EMBARC events: "Materials Matter"
Updated: Jul 8, 2022
Come learn about the implications of two studies (including EMBARC) on embodied carbon in buildings. All events are free and open to the public, but registration is required.
Materials Matter: Embodied Carbon benchmarks for part 3 and part 9 buildings in Ontario
Session 1: Designers, consultants and specifiers (April 22 11am-1pm) (completed)
Session 2: Manufacturers (April 29 12pm-2pm) (completed) Session 3: Developers, owners and constructors (May 13, 11 am - 1 pm) (completed)
Session 4: Government representatives and regulators (June 3, 11 am - 1 ) (completed)
The evidence is clear: the manufacture and transport of building materials in the Greater Toronto and Hamilton Area are responsible for millions of tonnes of emissions every year. These emissions are mostly overlooked and are not currently being measured or minimized, as pointed out by new studies on both low-rise and high-rise buildings in the region. Both the part 9 (small buildings) study and the part 3 (big buildings) study were funded by the The Atmospheric Fund and the part 9 study was done in partnership with the City of Toronto.
This workshop series is intended to share the results and insights from these studies with stakeholders in the region. Each of the four sessions will address the interests and concerns of a unique stakeholder group. Participants are welcome to join one session or multiple.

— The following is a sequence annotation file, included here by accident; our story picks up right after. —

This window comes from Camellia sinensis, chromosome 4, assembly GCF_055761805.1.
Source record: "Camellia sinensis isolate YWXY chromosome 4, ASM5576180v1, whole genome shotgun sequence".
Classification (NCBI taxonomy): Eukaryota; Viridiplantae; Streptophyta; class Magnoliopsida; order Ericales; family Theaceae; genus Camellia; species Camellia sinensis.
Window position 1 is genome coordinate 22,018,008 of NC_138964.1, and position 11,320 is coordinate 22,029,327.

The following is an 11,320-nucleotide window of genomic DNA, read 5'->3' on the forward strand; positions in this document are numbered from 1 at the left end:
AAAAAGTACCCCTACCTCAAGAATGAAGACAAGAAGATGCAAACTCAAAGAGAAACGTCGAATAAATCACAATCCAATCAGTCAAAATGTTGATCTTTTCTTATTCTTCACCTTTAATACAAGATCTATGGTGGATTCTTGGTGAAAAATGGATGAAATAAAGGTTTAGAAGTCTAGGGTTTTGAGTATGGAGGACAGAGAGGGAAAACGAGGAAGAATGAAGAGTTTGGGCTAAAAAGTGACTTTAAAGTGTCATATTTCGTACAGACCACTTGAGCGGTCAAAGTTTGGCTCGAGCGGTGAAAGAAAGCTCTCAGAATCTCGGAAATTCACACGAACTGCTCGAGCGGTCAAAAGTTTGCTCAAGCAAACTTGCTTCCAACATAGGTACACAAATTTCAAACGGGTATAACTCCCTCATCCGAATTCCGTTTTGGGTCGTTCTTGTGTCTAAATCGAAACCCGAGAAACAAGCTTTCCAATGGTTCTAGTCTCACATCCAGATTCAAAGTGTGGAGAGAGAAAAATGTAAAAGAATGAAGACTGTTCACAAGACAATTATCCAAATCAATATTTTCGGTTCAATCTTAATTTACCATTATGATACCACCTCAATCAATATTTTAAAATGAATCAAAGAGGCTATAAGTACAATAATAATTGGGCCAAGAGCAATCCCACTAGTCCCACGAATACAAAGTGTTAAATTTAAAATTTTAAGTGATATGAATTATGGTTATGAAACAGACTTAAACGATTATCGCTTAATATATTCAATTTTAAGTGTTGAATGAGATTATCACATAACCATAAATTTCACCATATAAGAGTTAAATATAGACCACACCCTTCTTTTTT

Each session will introduce the topic of embodied carbon -- the emissions arising from all the activities required to produce materials and make buildings as measured through life cycle assessment (LCA) -- and then share the results of both studies. This will be followed by sector-specific discussion sessions to help participants understand the implications of the study findings and help to shape potential responses. Separate breakout rooms will focus on either low-rise or high-rise buildings. The Material Matters sessions are presented in partnership between Builders for Climate Action, Mantle Developments, Passive Buildings Canada, City of Toronto and the University of Toronto John H. Daniels Faculty of Architecture, Landscape, and Design.